The Staglins wanted to not only to raise cash for fundraising for brain disease but remove the stigma of admitting you or a loved one suffer from one.

"What we need to do is study and get all the basic circuits of the brain identified and understood, and once we have that super highway of information, the off ramp of these illnesses will be much more evident and much more proximate to us," Staglin told CNN's Sanjay Gupta.

Former Rep. Patrick Kennedy, who comes from one of the most recognizable American families, has been vocal of his battles with addiction and depression. It seemed only natural that when the two men met they would find friendship around a topic that has affected them both personally.

Kennedy and Staglin will unite together May 23-25 as they launch their new national initiative, "The Next Frontier, One Mind for the Brain" -- a new space for scientists, government, industry, academia, philanthropy, patients and their families.

"The Next Frontier" is a reference to Kennedy's uncle, President John F. Kennedy, who embarked on a scientific mission of his own.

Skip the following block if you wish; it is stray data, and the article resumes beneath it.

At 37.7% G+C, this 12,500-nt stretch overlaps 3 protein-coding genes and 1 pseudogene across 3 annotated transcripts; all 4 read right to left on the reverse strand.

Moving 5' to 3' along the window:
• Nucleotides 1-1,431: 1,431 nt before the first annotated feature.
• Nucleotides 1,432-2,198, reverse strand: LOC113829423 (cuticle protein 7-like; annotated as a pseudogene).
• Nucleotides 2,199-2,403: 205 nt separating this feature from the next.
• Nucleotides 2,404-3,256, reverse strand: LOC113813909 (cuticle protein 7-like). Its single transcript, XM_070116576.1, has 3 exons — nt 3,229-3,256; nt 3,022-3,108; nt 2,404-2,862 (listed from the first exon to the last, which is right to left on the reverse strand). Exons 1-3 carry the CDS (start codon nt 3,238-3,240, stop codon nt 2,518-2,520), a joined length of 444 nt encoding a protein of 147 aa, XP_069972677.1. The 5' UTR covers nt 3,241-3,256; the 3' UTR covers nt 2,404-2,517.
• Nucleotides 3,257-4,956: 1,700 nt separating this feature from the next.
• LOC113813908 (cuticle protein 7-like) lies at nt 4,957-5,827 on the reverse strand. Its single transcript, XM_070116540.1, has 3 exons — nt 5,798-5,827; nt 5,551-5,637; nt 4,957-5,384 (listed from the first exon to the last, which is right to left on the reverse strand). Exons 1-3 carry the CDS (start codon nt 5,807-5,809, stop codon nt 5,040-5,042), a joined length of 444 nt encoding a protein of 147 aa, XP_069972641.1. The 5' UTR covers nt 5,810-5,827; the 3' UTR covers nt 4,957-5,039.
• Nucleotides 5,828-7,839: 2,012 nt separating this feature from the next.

Patrick Kennedy: Brain research is the new 'moon shot'

This project aims to be a one-stop shop for the latest and best in specific development and treatments for those suffering from neurological diseases.

"Everything from Autism to Alzheimer's, the entire spectrum of brain disorders... we are going to unite the field," said Staglin. Domestic researchers, clinicians, scientists and policy makers will gather later this month in hopes of trailblazing a new map of the brain. Both Kennedy and Staglin hope this event can serve Americans in the same way the American Heart Association does.

Brandon Staglin maintains websites for the winery and the family's nonprofit research efforts with IMHRO. After taking a year off from Dartmouth College and getting help for his schizophrenia, he graduated with a degree in engineering and is now doing his best to lead a normal life.

Brandon Staglin is an example of the success that's possible with the right support, Garen Staglin said.

"He is a role model for what can happen with people with these kind of illnesses. He is on the right medications, he is medically compliant but he is also very conversant and not in denial about the illness -- and that is the biggest problem with many people. They don't really want to talk about their disorder; they want to mask it."

vAnd that's what the Staglins and Kennedy hope to do for all Americans who suffer with brain disease -- allow those individuals access to the best information possible about treatment options so they can remedy their ailment and live their best life.